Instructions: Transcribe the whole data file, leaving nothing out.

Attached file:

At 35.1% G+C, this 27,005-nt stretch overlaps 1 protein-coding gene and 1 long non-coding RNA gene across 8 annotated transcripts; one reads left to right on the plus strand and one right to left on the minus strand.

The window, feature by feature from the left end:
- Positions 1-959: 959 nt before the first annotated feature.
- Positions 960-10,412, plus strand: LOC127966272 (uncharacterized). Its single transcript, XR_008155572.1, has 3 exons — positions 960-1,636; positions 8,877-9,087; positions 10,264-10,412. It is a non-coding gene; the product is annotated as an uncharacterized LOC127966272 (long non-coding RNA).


At 35.1% G+C, this 27,005-nt stretch overlaps 1 protein-coding gene and 1 long non-coding RNA gene across 8 annotated transcripts; one reads left to right on the plus strand and one right to left on the minus strand.

The window, feature by feature from the left end:
- Positions 1-959: 959 nt before the first annotated feature.
- Positions 960-10,412, plus strand: LOC127966272 (uncharacterized). Its single transcript, XR_008155572.1, has 3 exons — positions 960-1,636; positions 8,877-9,087; positions 10,264-10,412. It is a non-coding gene; the product is annotated as an uncharacterized LOC127966272 (long non-coding RNA).